Families leaving SF: It's housing costs, stupid

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City officials continue to wring their hands over why families are leaving the city, and I'm sure there are a number of factors, but I can tell you that from the people I know -- families who live in the city or want to live in the city -- it's all about the cost of housing.C

Critics of the SFUSD like to say that families are leaving for better schools, but those families haven't been paying attention to the tremendous strides the district has made in recent years. Yes, middle schools are still a challenge in some areas, and yes, not all the public schools are great, but overall, most families that make the effort to find a quality school for their kids can do it.

The folks I know who work in the city hate the idea of living in the burbs. Nobody wants to commute across that bridge or through the BART tunnels every day; more important, nobody wants to be on the other side of the Bay from their house and their kids when the Big Earthquake hits. The problem is the money.

You want to keep families in San Francisco? Building housing for multimillionaires isn't going to do it. If it were up to me, I'd float about a $5 billion revenue bond, buy up all the housing on the private market, put it all in a land trust and resell it -- with the provision that the buyers had every right of ownership except the right to sell for a profit. That's not likely to happen -- but the city has to get serious about both building new affordable housing and (even more important) preserving what's already there.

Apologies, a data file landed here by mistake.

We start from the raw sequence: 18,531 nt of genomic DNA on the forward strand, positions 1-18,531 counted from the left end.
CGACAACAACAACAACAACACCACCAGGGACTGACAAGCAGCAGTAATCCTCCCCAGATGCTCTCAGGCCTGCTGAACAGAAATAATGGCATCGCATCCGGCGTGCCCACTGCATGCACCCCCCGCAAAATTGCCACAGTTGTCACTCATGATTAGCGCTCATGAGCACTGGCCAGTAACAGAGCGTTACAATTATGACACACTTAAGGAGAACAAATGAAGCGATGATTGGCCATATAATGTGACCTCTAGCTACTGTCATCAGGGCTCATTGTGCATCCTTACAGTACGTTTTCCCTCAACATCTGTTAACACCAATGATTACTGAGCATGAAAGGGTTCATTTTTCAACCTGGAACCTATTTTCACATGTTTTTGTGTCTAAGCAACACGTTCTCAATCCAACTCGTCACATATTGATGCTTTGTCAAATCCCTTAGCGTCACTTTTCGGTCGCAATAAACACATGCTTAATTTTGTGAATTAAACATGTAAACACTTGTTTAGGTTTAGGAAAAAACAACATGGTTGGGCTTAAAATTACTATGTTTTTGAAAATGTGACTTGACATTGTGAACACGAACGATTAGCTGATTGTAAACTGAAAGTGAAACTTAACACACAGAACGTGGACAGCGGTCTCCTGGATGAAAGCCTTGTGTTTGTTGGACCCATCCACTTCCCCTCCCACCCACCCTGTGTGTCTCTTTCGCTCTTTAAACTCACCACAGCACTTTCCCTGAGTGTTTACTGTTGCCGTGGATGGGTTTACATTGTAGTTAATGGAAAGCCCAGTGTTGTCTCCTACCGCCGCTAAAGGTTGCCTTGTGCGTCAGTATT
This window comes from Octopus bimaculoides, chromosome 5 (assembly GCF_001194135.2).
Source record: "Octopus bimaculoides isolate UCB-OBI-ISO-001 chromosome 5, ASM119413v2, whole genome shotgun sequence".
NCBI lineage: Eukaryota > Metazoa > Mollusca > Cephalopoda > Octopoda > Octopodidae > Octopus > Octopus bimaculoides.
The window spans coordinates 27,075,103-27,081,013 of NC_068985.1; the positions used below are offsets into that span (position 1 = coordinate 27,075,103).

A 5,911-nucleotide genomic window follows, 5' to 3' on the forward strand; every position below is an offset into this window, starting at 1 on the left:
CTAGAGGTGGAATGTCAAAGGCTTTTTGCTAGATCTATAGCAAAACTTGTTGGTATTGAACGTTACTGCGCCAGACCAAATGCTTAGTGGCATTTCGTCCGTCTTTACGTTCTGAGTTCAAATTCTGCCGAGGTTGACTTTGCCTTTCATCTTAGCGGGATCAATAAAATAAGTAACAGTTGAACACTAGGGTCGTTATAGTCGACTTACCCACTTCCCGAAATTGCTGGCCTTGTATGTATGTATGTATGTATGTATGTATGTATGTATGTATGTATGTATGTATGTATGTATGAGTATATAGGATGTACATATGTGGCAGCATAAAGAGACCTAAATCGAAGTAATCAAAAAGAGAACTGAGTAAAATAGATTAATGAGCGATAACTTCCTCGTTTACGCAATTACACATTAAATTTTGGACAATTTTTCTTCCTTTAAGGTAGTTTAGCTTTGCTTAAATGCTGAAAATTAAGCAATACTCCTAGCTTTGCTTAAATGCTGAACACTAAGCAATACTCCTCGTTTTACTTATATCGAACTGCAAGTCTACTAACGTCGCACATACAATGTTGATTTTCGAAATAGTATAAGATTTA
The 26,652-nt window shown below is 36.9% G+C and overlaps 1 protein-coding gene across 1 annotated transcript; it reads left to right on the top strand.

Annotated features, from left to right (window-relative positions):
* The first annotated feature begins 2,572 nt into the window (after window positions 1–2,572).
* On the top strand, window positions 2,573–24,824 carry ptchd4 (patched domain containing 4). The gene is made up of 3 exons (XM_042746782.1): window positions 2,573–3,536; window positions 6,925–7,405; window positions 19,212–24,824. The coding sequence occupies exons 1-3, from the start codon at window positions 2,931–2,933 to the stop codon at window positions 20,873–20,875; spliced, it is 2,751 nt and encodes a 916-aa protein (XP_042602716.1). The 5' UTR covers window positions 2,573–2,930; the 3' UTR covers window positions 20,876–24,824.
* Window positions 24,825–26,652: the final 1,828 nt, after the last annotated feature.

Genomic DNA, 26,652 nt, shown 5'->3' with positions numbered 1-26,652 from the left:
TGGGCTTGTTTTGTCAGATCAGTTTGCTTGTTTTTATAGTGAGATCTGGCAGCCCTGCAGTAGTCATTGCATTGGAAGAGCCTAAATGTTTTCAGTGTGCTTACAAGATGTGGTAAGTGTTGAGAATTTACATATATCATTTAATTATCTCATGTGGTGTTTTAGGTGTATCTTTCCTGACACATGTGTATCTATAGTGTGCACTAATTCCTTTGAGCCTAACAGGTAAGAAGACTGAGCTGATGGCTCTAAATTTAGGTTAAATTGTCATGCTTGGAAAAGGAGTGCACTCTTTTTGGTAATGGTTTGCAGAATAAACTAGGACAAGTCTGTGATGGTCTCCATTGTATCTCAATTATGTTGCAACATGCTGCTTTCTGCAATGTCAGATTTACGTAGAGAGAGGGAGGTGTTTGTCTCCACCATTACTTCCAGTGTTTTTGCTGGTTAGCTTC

Yes, a lot of families want to buy a house, but a lot of families would be happy with a decent, affordable place to rent. Particularly if they knew that they wouldn't be evicted so a richer person can buy or rent the place. What most families want is stability -- they want to know where they're going to live not just this year but when their kids are older. So many renters in this town live in such fear of eviction that it's a huge incentive to move somewhere else.

You can talk about parks and playgrounds and youth programs, but San Francisco's never going to be as family-friendly as we'd all like unless we can do something about housing costs and rental stability.